In the two years since the U.S. Supreme Court declared that concrete injuries are necessary to establish Article III standing, federal courts around the country have moved to apply the holding to scores of privacy and data breach cases. Here, attorneys look back at how courts have been interpreting the landmark decision and offer predictions at how the deepening divide is likely to play out moving forward.
UnitedHealth Group Inc. asked Delaware's Supreme Court on Thursday to reverse a Chancery Court decision allowing investors to inspect some of the company's documents to investigate Medicare overbilling allegations, saying the lower court didn't consider if there was a credible basis to infer wrongdoing.
The Florida Department of Health said Friday that a patient's request that the Florida Supreme Court allow him to grow medical marijuana while the agency appeals a ruling that he has that right is an improper appeal and would expand the court's jurisdiction “beyond its constitutional bounds.”
The Trump administration on Friday urged the U.S. Supreme Court not to take up a Mexican man's appeal of a Fifth Circuit decision rejecting his argument that a state drug conviction did not make him removable under federal law relating to controlled substances.
The Fourth Circuit found Customs and Border Protection agents' reasonable suspicion of a man caught with a suitcase full of weapons parts trying to board a plane was enough to justify the forensic analysis of his iPhone, finding that no warrant was needed since the search was technically at the border.
The Fifth Circuit on Friday found Hartford Insurance Co. owes $2 million in coverage for a Louisiana truck accident, rejecting its argument that the wording of the policy limits the kind of vehicles covered.
An Illinois federal judge who graduated from Bradley University and spoke about his “love affair” with the school was not required to recuse himself from an employment discrimination suit against it, the Seventh Circuit said in an opinion Friday.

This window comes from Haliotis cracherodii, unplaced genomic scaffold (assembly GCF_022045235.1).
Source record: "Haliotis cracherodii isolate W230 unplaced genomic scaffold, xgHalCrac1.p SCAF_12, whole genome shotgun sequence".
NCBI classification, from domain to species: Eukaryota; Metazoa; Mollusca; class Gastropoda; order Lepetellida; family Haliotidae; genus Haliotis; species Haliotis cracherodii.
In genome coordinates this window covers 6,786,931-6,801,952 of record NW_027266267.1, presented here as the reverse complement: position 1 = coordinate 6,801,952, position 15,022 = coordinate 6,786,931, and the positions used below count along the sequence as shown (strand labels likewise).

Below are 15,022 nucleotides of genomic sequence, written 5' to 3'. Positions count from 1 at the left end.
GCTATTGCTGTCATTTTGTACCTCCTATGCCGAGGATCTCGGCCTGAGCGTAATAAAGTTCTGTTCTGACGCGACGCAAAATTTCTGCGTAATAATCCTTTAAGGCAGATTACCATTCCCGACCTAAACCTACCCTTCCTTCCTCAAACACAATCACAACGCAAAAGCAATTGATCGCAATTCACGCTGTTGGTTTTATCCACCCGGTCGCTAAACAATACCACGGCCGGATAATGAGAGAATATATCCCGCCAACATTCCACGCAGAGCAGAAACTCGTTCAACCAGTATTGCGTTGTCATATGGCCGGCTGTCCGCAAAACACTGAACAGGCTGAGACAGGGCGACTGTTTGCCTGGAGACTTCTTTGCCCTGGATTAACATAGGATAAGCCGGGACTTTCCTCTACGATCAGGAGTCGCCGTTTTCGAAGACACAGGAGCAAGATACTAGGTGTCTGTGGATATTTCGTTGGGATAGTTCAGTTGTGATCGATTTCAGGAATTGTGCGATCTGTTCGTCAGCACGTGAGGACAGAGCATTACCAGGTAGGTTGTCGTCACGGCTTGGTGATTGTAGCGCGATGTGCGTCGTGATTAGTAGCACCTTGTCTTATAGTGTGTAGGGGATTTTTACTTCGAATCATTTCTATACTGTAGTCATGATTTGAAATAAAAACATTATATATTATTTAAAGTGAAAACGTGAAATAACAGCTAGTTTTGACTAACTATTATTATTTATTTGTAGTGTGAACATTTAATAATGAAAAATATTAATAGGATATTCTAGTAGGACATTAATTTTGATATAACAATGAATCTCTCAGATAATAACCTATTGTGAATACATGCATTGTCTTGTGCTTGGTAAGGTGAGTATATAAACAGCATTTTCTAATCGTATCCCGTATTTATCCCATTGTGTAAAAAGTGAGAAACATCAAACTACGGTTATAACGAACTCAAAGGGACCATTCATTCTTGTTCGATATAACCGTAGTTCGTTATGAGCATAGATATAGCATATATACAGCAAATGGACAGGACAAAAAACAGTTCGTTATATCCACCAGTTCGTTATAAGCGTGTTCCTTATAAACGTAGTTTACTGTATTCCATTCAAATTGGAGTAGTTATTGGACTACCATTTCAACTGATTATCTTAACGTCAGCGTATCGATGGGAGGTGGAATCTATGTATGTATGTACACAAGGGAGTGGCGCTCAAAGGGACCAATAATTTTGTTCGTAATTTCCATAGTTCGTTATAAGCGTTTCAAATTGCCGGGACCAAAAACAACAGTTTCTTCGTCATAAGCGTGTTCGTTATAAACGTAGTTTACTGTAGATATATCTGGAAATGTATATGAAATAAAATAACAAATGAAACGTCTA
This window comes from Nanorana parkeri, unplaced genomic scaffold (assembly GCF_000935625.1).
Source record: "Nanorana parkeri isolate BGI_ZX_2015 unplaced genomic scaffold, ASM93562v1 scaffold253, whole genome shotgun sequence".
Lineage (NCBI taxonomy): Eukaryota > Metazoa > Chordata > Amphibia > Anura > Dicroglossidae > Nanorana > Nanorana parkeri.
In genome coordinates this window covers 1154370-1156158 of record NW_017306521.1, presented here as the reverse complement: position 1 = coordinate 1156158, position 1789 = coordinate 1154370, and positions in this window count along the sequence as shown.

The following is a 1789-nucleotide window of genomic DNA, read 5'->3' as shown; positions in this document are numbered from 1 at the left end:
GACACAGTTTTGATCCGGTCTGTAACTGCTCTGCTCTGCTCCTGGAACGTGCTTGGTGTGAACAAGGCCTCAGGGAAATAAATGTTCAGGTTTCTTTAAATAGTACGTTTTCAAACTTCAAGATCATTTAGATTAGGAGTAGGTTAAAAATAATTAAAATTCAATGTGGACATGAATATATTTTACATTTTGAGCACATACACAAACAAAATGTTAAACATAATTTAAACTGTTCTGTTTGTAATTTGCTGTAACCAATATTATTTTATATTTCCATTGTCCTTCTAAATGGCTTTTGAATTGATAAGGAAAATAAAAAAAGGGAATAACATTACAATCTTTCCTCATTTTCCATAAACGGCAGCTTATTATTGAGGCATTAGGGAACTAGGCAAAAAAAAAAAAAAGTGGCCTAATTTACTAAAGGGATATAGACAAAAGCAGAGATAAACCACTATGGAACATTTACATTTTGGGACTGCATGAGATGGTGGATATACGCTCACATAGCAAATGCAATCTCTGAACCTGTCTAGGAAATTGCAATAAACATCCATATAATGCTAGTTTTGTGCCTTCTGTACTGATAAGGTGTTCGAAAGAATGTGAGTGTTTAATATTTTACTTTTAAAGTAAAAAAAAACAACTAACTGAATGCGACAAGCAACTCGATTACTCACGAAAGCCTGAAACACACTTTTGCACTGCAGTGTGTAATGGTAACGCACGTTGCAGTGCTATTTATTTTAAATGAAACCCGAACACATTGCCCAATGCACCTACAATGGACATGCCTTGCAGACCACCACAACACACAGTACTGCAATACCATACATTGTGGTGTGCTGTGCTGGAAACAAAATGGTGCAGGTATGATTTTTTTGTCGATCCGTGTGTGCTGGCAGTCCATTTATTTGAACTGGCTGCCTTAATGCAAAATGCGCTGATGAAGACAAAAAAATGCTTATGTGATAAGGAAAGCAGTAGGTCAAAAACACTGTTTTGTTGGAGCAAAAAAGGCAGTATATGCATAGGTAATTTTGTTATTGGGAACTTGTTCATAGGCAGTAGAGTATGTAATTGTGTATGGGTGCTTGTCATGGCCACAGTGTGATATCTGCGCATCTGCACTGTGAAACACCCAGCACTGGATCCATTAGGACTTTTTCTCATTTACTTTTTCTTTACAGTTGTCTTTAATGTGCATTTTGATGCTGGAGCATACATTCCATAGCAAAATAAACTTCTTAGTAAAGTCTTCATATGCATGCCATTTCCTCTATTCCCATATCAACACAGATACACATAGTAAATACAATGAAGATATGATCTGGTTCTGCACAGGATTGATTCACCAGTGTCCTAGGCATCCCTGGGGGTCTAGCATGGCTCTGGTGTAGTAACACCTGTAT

A Michigan appeals court has partially reversed the dismissal of a legal malpractice suit over a patent filing agreement that was never executed, rejecting the argument it was filed past the legal deadline and saying a written attorney-client agreement ended their relationship far later than the lower court interpreted.
The Ninth Circuit affirmed a $4.5 million settlement resolving wage and meal break claims between Labor Ready Southwest Inc. and a class with more than 200,000 members after rejecting the parties’ earlier agreement, finding Friday that the district court adequately examined the deal’s fairness the second time around.
A Swiss commodities trader urged the Third Circuit on Thursday to reconsider its decision that barred the trader from targeting the co-owner of a New Jersey chemical company to enforce an arbitral award of more than $925,000 against the company, saying the panel improperly ignored evidence of fraud.
A Third Circuit ruling on appeal to the U.S. Supreme Court that prevented an electricity supplier from claiming a double deduction on a consolidated tax return has some practitioners worried that, if accepted, the justices could solidify a stand-alone tax doctrine previously used only as a method of statutory interpretation.
Players associations for the major sports leagues urged Indiana's high court on Friday to find that state publicity laws bar two daily fantasy sports operators from using players' names and likenesses without consent, in a case likely to echo far and wide after a U.S. Supreme Court ruling opened the door to legalized sports betting nationwide.
Homeowners claiming Citibank NA and JPMorgan Chase & Co. charged them unnecessary fees for property inspections after they defaulted on their loans asked the Ninth Circuit to revive their suits Friday, saying a lower court erred in finding no basis for their racketeering allegations against the banks and inspection companies.
The Federal Circuit revived a $5.4 million verdict against a manufacturer of captioned phones that a Wisconsin federal jury found infringed the asserted claims of a patent covering the devices, holding Friday that a judge erred in tossing the jury’s determination that the patent was valid.
The Third Circuit on Friday said the full court will not rehear the appeal of a proposed class of consumers suing Owens Corning over the quality of their roof shingles, cementing a panel’s finding that the consumers could not show that all of the products in question had the alleged defect.
The Alabama Supreme Court on Friday vacated a $10 million award in a suit accusing a hospital of causing a baby's blindness, deafness and seizure disorder due to a meningitis misdiagnosis, saying a trial judge's improper admission of evidence warrants a new trial.
The Delaware Supreme Court upheld the dismissal Friday of a shareholder derivative suit that accused the directors of Viacom Inc. of engaging in self-dealing by awarding unearned compensation to ailing board member Sumner Redstone despite his lack of involvement with the company.